For the 4th session of our Women & ESS seminar cycle, we discussed the issue of governance in SSE with two activists and experts in this field. Here is some feedback on their interventions.

The experiences shared by Jimena Freitas and Hawa Traoré * allowed us to go one step further in our appreciation of the realities, challenges and significant participation of women in governance. We hope that both the webinar and this short summary will help open up paths to concrete actions. You can also download the presentations here (spanish and french).

Before going any further, we would like to remind you that RIPESS’ objective is to both enlarge the community of exchange of practice and empower participants – especially through these exchanges – to build and change our visions. You can find more information about the RIPESS Women & ESS group, including how you can collaborate, on our thematic page and more general information on this topic on our Facebook page (in several languages): You can also contact us at:

Elise Pierrette Memong Meno (Cameroon), initially foreseen as participant was unable to join.

Jimena Freitas: women’s empowerment and governance in SSE

Jimena is a lecturer, researcher and feminist activist in many organizations (Coordinadora de la Mujer- Réseau d’ONGs, Comité Impulsor de la Agenda Política y Legislativa desde las Mujeres, Plataforma de la Mujer).

Jimena shared her thoughts on how women suffer from deep inequalities and how SSE could empower them.

Inequality issues are the result of a dominant patriarchal culture in the private sphere, an underlying culture that is globally spread through the capitalist model, and that is individualistic by nature.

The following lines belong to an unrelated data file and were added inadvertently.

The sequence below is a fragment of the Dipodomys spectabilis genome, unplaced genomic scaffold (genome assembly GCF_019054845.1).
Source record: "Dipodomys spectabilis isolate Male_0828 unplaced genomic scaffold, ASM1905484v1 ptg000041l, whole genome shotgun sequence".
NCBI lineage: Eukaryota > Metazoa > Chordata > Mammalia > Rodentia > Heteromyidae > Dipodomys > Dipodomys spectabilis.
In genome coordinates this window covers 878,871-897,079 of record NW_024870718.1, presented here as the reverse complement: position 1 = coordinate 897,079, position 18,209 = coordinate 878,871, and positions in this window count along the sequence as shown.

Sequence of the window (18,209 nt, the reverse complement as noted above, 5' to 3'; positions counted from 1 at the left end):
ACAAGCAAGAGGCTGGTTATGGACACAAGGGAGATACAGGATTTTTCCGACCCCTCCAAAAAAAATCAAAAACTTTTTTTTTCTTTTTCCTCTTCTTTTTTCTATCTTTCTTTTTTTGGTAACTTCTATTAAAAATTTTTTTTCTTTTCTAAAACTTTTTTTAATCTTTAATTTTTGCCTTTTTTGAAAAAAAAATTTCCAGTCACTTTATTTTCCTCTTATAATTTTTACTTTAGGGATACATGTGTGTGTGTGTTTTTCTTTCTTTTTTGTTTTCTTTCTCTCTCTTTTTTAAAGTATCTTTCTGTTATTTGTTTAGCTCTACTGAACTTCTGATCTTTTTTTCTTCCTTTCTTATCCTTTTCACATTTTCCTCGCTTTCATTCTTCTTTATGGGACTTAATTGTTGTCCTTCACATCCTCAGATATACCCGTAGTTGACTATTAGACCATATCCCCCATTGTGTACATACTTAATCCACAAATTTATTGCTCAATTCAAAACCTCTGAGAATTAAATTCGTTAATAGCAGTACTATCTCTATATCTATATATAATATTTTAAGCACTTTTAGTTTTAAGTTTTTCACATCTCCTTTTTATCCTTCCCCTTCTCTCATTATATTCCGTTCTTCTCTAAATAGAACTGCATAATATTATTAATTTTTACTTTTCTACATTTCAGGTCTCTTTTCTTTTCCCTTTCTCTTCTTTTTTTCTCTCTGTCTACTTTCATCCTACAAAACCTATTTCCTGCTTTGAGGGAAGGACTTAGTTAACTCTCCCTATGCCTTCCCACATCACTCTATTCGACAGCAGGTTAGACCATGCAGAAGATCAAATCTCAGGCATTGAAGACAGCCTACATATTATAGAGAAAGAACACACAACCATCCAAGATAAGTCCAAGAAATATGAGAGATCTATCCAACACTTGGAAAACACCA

Studies of this are well-known, alarming and yet little considered. To give just a few examples: globally women earn on average between 60 and 75 per cent less than men; domestic chores require between 1 and 3 hours more work for women compared with men; Women’s employment is generally more vulnerable, lower-paid or under-valued.

In this context, the SSE represents an alternative that is capable of rebalancing these inequalities by demonstrating that another economic model is possible. However, SSE does not automatically solve the challenge of gender inequalities.

To achieve this, the approach must fully include the gender perspective, in order to concretely identify and highlight the levers, especially on the redistribution of domestic and educational tasks.

This problem is particularly prevalent in SSE in Latin America, where many initiatives tend to get lost in their strategic gender orientations and move away from their ultimate goal: Women’s Empowerment.

Women’s Empowerment in ESS

Women’s empowerment in SSE must include a redefinition of leadership and governance.

We know that property and decision-making bodies are often in the hands of men. However, this is not about replicating dominant and hierarchical leadership, but about creating more participatory, transparent and community-based spaces, where leadership is first and foremost built collectively with inclusive goals. We must stop believing that some people are naturally “predefined” to be leaders. As for men, it is also a question of redefining the term of masculinity, removing its dominant attributes.

This new approach paves the way for shared governance, where the power and participation of all are redistributed. Responsibilities remain diverse but relationships become egalitarian.